2. The various acts in the drama are easily followed (a) The silence of the Garden was broken by the words of the Lord. Peter and the others observed an arresting change in the countenance of their Master, for “He began to be sorrowful and very heavy.” Those words convey the idea that a wave of emotion which betokened that deep sorrow was taking possession of Jesus and had passed over Him. The unperturbed calm which had characterized Him during the hours preceeding had gone, and an expression of perplexing sorrow had taken its place. However unusual as the words were, Peter would not be surprised when he heard his Master exclaim, “My soul is exceeding sorrowful, even unto death.” Endurance had almost reached its limit, and the momentary relief was to be found in the outpouring of His grief in the ears of His disciples. As He left the three for His dire conflict in prayer He entreated of them, “Tarry ye here, and watch with Me.” These words, “watch with Me,” imply that they were to keep awake, and they were a challenge to them lest they should fail in the hour of crisis. Their sleep was all the more blameworthy after such a request.

(b) After Jesus withdrew the three disciples were awake when they saw the excessive agony expressing itself in the drops of blood-like sweat falling to the ground: They were awake when they heard the words of the prayer, “O, My Father, if it be possible, let this cup pass from Me; nevertheless not as I will, but as Thou wilt.” For the space of almost one hour the Saviour agonized in prayer, and during most of that hour the disciples had been asleep. How gentle was the rebuke which roused the sleeping Peter! “What, could ye not watch with Me one hour?” How considerate were the words which almost excused them for their blameworthiness, “the spirit is willing, but the flesh is weak!” He knew that the tension upon the disciples had been excessive, “Gentle suprise and the pain of disappointed love are audible in the question, addressed to Peter especially, as he had promised so much … This was all that Jesus got in answer to His yearning for sympathy … Those who loved Him most lay curled in dead slumber within earshot of His prayers” (Maclaren). As He left them a second time the Saviour advised them, “Watch and pray, that ye enter not into temptation.”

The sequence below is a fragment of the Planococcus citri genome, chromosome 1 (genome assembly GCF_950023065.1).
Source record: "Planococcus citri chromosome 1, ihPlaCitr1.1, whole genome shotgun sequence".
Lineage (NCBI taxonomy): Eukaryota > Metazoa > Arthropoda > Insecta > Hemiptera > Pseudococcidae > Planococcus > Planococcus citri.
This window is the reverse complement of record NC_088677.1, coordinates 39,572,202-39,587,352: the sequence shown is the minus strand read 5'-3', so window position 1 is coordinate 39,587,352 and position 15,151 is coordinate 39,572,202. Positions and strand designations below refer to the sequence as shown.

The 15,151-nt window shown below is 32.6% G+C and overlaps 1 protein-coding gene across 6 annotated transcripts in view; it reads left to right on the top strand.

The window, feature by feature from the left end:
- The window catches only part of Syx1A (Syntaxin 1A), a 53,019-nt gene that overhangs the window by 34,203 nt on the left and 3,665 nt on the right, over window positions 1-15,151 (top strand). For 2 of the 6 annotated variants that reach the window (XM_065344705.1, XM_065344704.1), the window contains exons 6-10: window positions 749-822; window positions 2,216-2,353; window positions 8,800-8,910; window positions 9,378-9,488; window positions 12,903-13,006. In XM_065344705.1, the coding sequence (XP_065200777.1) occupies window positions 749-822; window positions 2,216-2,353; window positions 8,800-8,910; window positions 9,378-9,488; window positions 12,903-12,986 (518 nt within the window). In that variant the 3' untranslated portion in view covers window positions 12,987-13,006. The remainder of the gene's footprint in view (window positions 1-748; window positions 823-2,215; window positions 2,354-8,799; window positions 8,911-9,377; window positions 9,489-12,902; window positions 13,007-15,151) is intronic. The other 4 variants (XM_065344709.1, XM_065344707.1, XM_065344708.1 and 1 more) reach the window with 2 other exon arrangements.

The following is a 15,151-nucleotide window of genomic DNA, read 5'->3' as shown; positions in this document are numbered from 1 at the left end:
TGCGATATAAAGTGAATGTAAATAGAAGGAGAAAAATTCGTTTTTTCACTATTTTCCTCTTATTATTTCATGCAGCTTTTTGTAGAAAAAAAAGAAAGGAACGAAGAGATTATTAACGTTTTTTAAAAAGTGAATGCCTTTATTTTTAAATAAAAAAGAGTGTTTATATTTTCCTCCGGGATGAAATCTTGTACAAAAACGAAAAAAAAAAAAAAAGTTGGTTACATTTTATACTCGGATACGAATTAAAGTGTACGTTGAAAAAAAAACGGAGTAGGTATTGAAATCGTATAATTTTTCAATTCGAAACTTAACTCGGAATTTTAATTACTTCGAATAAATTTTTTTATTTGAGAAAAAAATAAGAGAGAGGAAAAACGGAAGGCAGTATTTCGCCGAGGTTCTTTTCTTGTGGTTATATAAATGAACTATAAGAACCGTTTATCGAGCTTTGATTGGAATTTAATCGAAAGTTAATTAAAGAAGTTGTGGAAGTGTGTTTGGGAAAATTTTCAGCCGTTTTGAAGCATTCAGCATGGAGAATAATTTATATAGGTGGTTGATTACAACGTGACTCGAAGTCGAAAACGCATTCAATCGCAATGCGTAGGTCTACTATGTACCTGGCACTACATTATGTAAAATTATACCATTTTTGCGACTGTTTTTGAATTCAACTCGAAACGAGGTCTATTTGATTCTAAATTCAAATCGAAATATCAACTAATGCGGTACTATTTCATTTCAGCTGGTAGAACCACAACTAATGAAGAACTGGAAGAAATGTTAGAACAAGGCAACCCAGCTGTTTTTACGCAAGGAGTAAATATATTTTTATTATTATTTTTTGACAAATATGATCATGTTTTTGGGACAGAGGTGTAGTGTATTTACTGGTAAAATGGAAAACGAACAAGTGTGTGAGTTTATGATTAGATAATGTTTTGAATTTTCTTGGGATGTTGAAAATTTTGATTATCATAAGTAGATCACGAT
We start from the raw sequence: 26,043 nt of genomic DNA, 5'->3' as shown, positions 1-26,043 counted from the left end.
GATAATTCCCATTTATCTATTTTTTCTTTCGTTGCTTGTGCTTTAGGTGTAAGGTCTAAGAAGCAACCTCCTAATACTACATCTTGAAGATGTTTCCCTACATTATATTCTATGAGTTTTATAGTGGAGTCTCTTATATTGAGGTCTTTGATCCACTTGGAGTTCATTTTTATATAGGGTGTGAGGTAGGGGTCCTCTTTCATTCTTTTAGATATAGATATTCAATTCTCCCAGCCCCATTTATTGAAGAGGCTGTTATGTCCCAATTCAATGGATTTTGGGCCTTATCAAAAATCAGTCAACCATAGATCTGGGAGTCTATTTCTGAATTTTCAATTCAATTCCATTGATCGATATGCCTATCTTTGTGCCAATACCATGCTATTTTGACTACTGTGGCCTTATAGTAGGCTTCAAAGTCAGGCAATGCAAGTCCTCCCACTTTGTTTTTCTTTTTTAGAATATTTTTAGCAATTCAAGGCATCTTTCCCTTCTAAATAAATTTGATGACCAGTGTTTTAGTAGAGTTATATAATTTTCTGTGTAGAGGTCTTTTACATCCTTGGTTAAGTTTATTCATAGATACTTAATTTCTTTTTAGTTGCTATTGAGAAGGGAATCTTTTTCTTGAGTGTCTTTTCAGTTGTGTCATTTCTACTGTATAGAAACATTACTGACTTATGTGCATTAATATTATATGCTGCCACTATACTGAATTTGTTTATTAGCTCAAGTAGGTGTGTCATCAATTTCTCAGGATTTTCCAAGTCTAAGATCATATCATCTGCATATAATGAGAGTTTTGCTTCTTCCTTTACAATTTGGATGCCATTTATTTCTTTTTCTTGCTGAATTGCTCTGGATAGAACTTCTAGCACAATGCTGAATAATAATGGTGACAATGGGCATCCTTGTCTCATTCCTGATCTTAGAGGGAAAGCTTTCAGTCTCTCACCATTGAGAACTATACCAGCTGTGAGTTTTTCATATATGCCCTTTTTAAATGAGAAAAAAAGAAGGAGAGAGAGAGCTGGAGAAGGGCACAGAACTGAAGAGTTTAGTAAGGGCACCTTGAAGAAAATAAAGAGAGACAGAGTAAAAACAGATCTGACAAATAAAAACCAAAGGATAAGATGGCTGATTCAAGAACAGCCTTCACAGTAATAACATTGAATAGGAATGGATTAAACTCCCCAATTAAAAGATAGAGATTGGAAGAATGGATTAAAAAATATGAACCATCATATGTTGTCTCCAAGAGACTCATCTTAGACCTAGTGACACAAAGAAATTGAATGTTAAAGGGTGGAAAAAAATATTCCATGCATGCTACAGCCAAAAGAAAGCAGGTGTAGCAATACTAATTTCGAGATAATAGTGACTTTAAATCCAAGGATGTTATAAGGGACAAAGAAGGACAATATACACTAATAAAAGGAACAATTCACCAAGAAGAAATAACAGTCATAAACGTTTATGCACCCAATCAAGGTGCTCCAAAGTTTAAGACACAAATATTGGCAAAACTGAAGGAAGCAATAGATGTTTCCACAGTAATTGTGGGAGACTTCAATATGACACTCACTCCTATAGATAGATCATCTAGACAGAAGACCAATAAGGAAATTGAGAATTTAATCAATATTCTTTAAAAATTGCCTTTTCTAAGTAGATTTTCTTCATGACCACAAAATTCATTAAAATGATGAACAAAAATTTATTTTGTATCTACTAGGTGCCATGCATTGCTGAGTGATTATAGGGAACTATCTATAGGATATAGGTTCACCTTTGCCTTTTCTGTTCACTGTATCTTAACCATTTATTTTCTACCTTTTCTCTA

(c) A second time their Master retired to pray, and a second time the disciples heard Him pray in almost the same words. Again as they waited they fell asleep. A second time Jesus came, and He found the disciples, unable to keep awake, asleep again. The reason given is that their eyes were heavy. What disappointment!

(d) A third time Jesus retired and prayed the same words, and the disciples heard Him; but when He returned to them He found them asleep again. His words are no longer words of remonstrance, but words of calm, self-possession which gave evidence that the hour of crisis and opportunity was over. His conflict was past, as was also their opportunity to show their sympathy. “Sleep on now and take your rest:” the need for watchfulness was over. The words, properly understood, would burn in the conscience of each of the three guilty of unconcern when their Master most needed the comfort of their presence. Sleep, like that of the disciples in Gethsemane, is worthy only of severest condemnation; yet how few of us escape temptation to a similar kind of conduct! Asleep at one’s post in the army is a criminal offence of the direst kind. May we learn our lesson from the words which come ringing down the intervening centuries, “Watch and pray that ye enter not into temptation”!

What are the causes of sleepiness? In the case of the disciples three causes are pin-pointed. Luke says that their sleepiness was due to sorrow, while Matthew remarks that it was because the flesh was weak, and their eyes were heavy. Perhaps exercised and spiritually-minded readers will discover an individual application, discovering those weaknesses which induce slugishness which tends to drowsiness.

The Lord gave the disciples the safeguard against falling into temptation — “watch and pray”. That is a word to us all.

“Watchfulness and prayer are inseparable. The one discerns dangers, the other arms against them. Watchfulness keeps us prayerful, and prayerfulness keeps us watchful. To watch without praying is presumption to pray without watching is hyprocisy,” May we never be guilty of presumption or hypocrisy. Only the grace of God can render us triumphant over temptation.